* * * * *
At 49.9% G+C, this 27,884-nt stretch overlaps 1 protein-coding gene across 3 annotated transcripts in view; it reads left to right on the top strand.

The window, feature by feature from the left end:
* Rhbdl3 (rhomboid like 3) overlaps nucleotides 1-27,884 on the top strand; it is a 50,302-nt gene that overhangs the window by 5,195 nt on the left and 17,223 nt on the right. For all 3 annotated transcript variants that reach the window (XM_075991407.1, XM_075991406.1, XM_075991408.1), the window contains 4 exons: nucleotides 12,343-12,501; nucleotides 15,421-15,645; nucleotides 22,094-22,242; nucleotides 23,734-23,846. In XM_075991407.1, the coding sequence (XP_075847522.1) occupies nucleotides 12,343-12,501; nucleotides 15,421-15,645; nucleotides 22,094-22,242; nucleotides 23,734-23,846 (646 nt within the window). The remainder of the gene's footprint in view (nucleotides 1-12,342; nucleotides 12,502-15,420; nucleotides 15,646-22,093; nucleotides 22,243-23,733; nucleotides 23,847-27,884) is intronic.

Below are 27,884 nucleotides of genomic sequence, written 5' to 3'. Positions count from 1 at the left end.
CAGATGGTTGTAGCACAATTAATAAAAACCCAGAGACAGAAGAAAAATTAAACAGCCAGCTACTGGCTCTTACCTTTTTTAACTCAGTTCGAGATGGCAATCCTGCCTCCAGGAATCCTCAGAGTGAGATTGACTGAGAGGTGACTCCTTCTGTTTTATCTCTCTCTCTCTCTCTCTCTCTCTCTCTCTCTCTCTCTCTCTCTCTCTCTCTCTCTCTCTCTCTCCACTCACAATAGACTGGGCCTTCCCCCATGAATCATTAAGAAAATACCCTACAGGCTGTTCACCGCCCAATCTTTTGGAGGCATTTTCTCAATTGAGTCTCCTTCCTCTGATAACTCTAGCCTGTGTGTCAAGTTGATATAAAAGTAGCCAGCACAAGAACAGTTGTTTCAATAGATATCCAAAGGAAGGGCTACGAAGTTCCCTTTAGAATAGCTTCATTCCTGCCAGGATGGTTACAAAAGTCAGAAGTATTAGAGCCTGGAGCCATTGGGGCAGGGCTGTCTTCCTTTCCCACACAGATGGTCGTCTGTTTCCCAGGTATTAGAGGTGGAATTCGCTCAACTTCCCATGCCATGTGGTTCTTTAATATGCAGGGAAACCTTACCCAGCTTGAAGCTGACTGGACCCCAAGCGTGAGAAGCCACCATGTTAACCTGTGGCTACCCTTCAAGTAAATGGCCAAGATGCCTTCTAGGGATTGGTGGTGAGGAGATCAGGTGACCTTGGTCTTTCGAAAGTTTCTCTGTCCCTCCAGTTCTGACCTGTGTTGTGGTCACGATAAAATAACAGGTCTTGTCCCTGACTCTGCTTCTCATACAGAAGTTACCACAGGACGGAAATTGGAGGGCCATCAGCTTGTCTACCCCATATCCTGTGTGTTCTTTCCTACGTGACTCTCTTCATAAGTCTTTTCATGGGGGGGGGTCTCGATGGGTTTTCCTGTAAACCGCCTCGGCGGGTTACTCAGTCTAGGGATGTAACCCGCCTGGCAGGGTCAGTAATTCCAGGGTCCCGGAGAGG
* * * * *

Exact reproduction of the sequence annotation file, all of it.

At 49.9% G+C, this 27,884-nt stretch overlaps 1 protein-coding gene across 3 annotated transcripts in view; it reads left to right on the top strand.

The window, feature by feature from the left end:
* Rhbdl3 (rhomboid like 3) overlaps nucleotides 1-27,884 on the top strand; it is a 50,302-nt gene that overhangs the window by 5,195 nt on the left and 17,223 nt on the right. For all 3 annotated transcript variants that reach the window (XM_075991407.1, XM_075991406.1, XM_075991408.1), the window contains 4 exons: nucleotides 12,343-12,501; nucleotides 15,421-15,645; nucleotides 22,094-22,242; nucleotides 23,734-23,846. In XM_075991407.1, the coding sequence (XP_075847522.1) occupies nucleotides 12,343-12,501; nucleotides 15,421-15,645; nucleotides 22,094-22,242; nucleotides 23,734-23,846 (646 nt within the window). The remainder of the gene's footprint in view (nucleotides 1-12,342; nucleotides 12,502-15,420; nucleotides 15,646-22,093; nucleotides 22,243-23,733; nucleotides 23,847-27,884) is intronic.

Below are 27,884 nucleotides of genomic sequence, written 5' to 3'. Positions count from 1 at the left end.
CAGATGGTTGTAGCACAATTAATAAAAACCCAGAGACAGAAGAAAAATTAAACAGCCAGCTACTGGCTCTTACCTTTTTTAACTCAGTTCGAGATGGCAATCCTGCCTCCAGGAATCCTCAGAGTGAGATTGACTGAGAGGTGACTCCTTCTGTTTTATCTCTCTCTCTCTCTCTCTCTCTCTCTCTCTCTCTCTCTCTCTCTCTCTCTCTCTCTCTCTCTCTCCACTCACAATAGACTGGGCCTTCCCCCATGAATCATTAAGAAAATACCCTACAGGCTGTTCACCGCCCAATCTTTTGGAGGCATTTTCTCAATTGAGTCTCCTTCCTCTGATAACTCTAGCCTGTGTGTCAAGTTGATATAAAAGTAGCCAGCACAAGAACAGTTGTTTCAATAGATATCCAAAGGAAGGGCTACGAAGTTCCCTTTAGAATAGCTTCATTCCTGCCAGGATGGTTACAAAAGTCAGAAGTATTAGAGCCTGGAGCCATTGGGGCAGGGCTGTCTTCCTTTCCCACACAGATGGTCGTCTGTTTCCCAGGTATTAGAGGTGGAATTCGCTCAACTTCCCATGCCATGTGGTTCTTTAATATGCAGGGAAACCTTACCCAGCTTGAAGCTGACTGGACCCCAAGCGTGAGAAGCCACCATGTTAACCTGTGGCTACCCTTCAAGTAAATGGCCAAGATGCCTTCTAGGGATTGGTGGTGAGGAGATCAGGTGACCTTGGTCTTTCGAAAGTTTCTCTGTCCCTCCAGTTCTGACCTGTGTTGTGGTCACGATAAAATAACAGGTCTTGTCCCTGACTCTGCTTCTCATACAGAAGTTACCACAGGACGGAAATTGGAGGGCCATCAGCTTGTCTACCCCATATCCTGTGTGTTCTTTCCTACGTGACTCTCTTCATAAGTCTTTTCATGGGGGGGGGTCTCGATGGGTTTTCCTGTAAACCGCCTCGGCGGGTTACTCAGTCTAGGGATGTAACCCGCCTGGCAGGGTCAGTAATTCCAGGGTCCCGGAGAGG